Writing Curriculum Overview
In classrooms, writing instruction is implemented through Writing Workshop and process writing. Children engage in a balance of narrative, informational and argument/opinion/persuasive types of writing for various purposes and audiences. The teacher guides the process and provides instruction through modeling, mentor texts, shared writing, guided practice, and conferencing. Students independently utilize the skills and strategies that have been modeled. Students generate ideas, plan, draft, revise, edit, publish and reflect upon their work. Research supporting the Writing Workshop approach and the importance of the writing process is documented by numerous professional developers and literacy leaders including Lucy Calkins and Mary Ehernworth from Teachers College, Irene Fountas and Gay Su Pinnell, Ralph Fletcher, Donald Graves, among many others.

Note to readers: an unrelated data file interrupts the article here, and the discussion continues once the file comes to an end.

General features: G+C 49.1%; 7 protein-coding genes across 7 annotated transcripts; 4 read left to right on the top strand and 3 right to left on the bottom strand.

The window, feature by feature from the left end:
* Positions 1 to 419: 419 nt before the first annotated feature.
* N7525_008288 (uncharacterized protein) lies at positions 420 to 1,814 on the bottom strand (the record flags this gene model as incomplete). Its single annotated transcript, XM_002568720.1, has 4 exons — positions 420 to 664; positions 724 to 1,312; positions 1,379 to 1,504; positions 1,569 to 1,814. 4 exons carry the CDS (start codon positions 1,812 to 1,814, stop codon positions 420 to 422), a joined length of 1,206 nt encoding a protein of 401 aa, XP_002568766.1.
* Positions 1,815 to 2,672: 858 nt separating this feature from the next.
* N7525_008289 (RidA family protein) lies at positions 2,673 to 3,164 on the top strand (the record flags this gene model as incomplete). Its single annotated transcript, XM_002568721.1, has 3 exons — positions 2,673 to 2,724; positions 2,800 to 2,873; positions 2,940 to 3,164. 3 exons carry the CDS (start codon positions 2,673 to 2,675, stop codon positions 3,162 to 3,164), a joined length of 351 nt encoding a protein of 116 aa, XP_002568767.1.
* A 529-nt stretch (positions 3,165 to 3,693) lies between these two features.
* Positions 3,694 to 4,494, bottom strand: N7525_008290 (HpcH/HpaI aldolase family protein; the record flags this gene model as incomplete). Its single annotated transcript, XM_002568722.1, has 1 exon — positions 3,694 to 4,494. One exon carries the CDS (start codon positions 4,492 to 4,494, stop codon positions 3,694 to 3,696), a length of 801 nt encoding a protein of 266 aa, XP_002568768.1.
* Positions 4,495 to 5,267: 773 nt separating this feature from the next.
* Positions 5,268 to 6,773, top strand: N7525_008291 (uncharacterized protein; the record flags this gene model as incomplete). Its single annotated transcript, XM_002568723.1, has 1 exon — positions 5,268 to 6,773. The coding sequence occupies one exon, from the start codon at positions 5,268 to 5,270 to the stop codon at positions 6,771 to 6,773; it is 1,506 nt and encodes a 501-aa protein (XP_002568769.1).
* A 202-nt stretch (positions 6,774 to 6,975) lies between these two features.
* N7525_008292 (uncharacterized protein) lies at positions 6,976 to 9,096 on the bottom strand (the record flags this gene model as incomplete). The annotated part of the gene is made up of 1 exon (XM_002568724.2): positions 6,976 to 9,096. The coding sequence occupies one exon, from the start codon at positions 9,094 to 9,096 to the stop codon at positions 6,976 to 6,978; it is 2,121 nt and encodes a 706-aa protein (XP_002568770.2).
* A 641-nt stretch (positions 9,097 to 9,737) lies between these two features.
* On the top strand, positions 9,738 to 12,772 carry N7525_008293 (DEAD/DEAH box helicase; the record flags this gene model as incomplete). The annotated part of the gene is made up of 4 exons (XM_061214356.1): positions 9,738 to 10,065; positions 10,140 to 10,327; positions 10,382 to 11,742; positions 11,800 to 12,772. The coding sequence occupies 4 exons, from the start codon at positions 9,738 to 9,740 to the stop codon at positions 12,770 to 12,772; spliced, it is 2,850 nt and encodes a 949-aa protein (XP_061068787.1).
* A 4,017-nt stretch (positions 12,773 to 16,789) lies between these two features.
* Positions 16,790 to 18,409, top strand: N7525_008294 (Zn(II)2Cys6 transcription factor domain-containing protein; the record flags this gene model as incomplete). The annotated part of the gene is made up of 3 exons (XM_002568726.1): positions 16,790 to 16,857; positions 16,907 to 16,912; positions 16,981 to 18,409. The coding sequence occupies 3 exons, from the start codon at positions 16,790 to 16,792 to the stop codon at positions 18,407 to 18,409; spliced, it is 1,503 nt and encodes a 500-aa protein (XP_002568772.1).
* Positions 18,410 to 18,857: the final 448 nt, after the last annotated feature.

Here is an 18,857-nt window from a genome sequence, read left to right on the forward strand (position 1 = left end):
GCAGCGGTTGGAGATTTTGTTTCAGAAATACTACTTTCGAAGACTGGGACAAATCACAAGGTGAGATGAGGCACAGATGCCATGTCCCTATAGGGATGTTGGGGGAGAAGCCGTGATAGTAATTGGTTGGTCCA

Writing Instruction Includes:
- Time for students to practice skills and strategies daily.
- Explicit instruction combined with guided and independent practice.
- Ongoing formative and summative assessment to monitor student progress.
Instruction in Winnetka 36 Classrooms
Literacy teachers, grades K-8, developed grade-specific essential questions and understandings as well as targeted knowledge and skills (Writing Overviews). This ensures that all students will be exposed to the same language and skills at every grade level. Differences exist in the implementation of reading and writing instruction from grade to grade and classroom to classroom; however, the approach to instruction remains the same. All teachers in District 36 are viewed as informed decision-makers, and instruction should be flexible according to students' readiness, interest, and learning profiles.